Former Cop in Belgium Sentenced for Buying Grenades on the Dark Web
The Charleroi Criminal Court in Belgium acquitted a former police officerwho had been charged with attempted murder on account of a plot to kill two people with grenades purchased from an American dark web vendor. According to the former police officer’s testimony, he had planned a double homicide but had eventually abandoned the plot. Although the court dropped the attempted assassination case against the former cop, the conviction for the attempted grenade importation and other crimes remain unchanged.
In late 2016, special forces raided the former police officer’s home in Marcinelle, Charleroi, Belgium. They had received a tip in September 2016 that the man had concocted a plan to kill the romantic partners of two women in his life. This information came from the Federal Bureau of Investigation in the United States after the man had established contact with a dark web vendor who sold grenades on an undisclosed dark web marketplace. After the man had established a line of communication with the dark web vendor, he placed an order for two grenades and paid the vendor for the explosives in bitcoin.
Although the Federal Bureau of Investigation rarely reveals tactical information on dark web cases involving weapons, the Bureau’s involvement in almost all cases involving a grenade vendor on the dark web provides some insight on the legitimacy of the dark web vendor. The pattern the Federal Bureau of Investigation has established in similar cases indicates that while the dark web vendor account may have been a legitimate account, the entity behind that account was most likely an undercover federal agent instead of a dark web vendor who continued selling despite the failure to deliver even a single order over the course of two or more years. Of course, at one point, an explosives dealer could have been using the account until federal law enforcement caught him and kept news of the arrest from the public.
In September 2016, the former cop purchased two grenades from a dark web vendor account likely under control of the Federal Bureau of Investigation. Based on evidence unveiled in similar cases, it is unlikely that a vendor ever shipped a grenade to the cop. However, not unlike people paying for hitmen on fake murder-for-hire sites on the dark web, people who attempt to purchase deadly weapons on the dark web are considered a serious threat. Especially if the individual expressed a desire to use the gun or explosive to kill or harm someone else. Law enforcement in Belgium also believed that the former police officer posed a significant threat even though the grenade deal had obviously failed. That is why Belgium special forces raided the man’s home during the early morning of September 26, 2016.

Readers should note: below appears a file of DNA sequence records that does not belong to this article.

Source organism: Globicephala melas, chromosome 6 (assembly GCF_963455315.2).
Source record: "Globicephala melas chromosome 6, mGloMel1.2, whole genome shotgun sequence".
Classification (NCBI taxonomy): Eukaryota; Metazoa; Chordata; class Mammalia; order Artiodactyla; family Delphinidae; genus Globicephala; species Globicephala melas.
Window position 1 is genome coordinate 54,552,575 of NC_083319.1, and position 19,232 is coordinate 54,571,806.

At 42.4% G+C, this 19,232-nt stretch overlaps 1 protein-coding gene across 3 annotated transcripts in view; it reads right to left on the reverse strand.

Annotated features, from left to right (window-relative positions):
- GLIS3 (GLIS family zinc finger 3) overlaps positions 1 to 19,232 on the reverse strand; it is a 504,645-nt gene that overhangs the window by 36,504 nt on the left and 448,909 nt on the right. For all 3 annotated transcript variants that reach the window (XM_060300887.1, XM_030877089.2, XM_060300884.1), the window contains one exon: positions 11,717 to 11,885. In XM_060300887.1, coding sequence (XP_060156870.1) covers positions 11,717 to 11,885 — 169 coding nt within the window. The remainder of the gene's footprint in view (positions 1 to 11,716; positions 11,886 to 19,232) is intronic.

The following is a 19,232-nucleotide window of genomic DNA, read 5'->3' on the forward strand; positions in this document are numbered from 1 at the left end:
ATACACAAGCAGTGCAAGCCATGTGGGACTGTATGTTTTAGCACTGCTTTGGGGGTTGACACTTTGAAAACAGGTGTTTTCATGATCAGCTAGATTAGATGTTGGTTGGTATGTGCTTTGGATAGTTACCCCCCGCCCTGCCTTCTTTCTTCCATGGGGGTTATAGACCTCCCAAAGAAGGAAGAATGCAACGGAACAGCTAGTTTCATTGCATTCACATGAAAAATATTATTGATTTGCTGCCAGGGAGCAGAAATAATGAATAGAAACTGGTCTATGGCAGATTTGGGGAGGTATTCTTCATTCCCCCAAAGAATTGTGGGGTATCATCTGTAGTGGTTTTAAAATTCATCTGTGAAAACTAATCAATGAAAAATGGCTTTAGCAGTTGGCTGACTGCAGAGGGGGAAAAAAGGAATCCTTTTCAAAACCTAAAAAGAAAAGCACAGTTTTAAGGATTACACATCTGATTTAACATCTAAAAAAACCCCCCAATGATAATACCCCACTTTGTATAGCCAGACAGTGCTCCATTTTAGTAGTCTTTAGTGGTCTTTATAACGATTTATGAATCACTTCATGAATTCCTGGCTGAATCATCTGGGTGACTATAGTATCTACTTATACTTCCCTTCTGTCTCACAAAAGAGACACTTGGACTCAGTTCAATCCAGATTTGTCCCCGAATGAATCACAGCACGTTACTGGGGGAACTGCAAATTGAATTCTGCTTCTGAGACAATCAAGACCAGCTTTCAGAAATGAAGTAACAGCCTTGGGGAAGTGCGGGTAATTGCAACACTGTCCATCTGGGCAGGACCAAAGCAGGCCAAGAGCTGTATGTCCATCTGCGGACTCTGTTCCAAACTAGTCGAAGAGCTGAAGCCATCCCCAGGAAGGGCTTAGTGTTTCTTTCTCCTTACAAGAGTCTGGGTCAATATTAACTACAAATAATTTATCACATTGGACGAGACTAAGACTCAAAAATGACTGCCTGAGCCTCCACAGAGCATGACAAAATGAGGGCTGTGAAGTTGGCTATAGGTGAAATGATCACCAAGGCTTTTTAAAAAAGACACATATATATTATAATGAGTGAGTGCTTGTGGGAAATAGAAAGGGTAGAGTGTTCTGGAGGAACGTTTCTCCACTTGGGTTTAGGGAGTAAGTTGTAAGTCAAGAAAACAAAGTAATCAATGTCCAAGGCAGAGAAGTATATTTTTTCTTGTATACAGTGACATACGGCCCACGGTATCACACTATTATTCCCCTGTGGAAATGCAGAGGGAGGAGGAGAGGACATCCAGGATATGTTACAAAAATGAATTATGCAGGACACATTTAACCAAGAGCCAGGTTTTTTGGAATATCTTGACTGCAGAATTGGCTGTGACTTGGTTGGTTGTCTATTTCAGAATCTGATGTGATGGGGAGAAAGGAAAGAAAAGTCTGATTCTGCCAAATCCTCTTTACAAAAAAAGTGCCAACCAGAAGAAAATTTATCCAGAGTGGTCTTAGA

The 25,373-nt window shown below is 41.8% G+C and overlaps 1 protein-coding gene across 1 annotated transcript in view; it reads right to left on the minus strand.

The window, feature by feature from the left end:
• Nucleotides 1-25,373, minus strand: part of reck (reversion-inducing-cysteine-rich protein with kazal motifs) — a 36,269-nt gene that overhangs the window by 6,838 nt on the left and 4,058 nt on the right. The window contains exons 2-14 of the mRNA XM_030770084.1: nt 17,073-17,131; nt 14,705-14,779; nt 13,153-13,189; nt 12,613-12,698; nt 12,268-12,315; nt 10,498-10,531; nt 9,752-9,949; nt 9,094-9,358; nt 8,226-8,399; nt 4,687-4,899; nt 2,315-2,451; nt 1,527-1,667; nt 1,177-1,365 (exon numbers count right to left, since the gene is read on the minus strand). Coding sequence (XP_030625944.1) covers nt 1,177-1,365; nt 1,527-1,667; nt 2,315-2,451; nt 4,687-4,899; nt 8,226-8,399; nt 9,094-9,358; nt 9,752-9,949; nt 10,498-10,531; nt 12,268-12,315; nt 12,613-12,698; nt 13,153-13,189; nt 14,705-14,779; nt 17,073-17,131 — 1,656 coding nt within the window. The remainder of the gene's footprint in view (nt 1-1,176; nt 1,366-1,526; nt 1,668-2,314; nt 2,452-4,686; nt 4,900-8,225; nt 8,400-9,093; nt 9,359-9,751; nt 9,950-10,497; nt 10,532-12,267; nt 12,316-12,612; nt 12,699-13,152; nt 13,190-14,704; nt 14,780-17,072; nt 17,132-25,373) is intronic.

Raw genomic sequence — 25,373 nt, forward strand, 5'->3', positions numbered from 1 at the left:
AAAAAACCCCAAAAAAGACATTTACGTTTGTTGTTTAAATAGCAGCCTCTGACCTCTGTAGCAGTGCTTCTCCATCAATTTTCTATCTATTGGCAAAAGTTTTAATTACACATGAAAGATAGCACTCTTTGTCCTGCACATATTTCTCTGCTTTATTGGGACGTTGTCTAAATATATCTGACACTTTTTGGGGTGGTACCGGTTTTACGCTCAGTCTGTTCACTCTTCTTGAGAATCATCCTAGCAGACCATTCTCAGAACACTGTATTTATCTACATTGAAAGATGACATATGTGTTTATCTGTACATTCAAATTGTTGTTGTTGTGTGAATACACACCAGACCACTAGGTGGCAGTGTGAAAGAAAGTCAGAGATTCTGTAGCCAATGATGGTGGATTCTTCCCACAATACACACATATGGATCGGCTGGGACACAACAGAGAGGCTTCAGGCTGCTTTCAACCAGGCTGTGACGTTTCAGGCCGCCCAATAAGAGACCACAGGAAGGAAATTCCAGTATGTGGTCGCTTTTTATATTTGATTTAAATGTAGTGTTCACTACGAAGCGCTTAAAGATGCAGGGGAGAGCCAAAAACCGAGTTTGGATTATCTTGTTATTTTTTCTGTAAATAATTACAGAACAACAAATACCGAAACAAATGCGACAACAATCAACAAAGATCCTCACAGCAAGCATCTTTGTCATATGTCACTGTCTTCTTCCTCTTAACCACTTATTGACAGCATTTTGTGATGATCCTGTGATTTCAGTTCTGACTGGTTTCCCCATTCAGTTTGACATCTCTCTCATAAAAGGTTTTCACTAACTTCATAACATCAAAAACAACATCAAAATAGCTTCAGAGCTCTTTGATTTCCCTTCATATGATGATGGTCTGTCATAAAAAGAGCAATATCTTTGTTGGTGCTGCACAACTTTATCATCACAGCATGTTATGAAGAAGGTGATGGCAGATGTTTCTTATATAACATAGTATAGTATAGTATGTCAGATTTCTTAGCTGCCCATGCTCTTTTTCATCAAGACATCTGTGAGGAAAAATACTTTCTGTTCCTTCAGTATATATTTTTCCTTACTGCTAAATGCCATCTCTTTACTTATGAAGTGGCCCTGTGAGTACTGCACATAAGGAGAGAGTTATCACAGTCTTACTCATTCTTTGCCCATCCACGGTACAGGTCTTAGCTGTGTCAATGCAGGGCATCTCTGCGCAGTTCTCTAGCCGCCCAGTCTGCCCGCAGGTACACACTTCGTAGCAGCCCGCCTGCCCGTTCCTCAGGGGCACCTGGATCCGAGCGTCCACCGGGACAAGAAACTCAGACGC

The former cop was arrested on two attempted murder charges, importing two explosive devices, carrying an illegal knife (a butterfly knife), using false license plates on his vehicle, and the unauthorized access of a government computer system. According to the authorities, the man had documented his crimes and his plans for future crimes in a journal later used in his own defense. His journal detailed his obsession with two women in his life and his hatred for the men involved with both women. One of the men was a fellow police officer. The court never disclosed the other identities. The journal, as the defense successfully argued at the most recent hearing, documented the thoughts of someone’s clear mental instabilities. His writing shifted from sad ramblings to increasingly vivid and descriptive plans of the murders of both men he had planned to kill.
Six days before his arrest, the former police officer had falsified information in an effort to trap his former coworker in the woods to kill him with a knife. After he had brought the man to the location he had originally designated as the location of the kill, he backtracked and decided to use the grenades he had ordered from the dark web. All this evidence was thoroughly detailed in the man’s notebook and corroborated by witnesses and electronic records. However, the mental state reflected in the writing indicated that the former law enforcement officer had serious mental health issues. His defense attorneys argued that his delusions caused these thoughts, but he had enough sense to not actually murder both men although he had fantasized about killing them both. The former cop initially admitted to both attempted murder charges but later withdrew his statement after learning that some of the evidence against him had been gathered illegally.
The court agreed that the attempted murders more closely resembled fantasies from a delusional mind. The fact that the defendant had backed out of one of the opportunities indeed indicated that the man knew to not actually murder the objects of his hatred. The court dropped both murder charges but stressed the severity of the crimes committed in furtherance of the murders he had fantasized about committing. The court sentenced him to three years in prison and five years of supervision following his release from custody.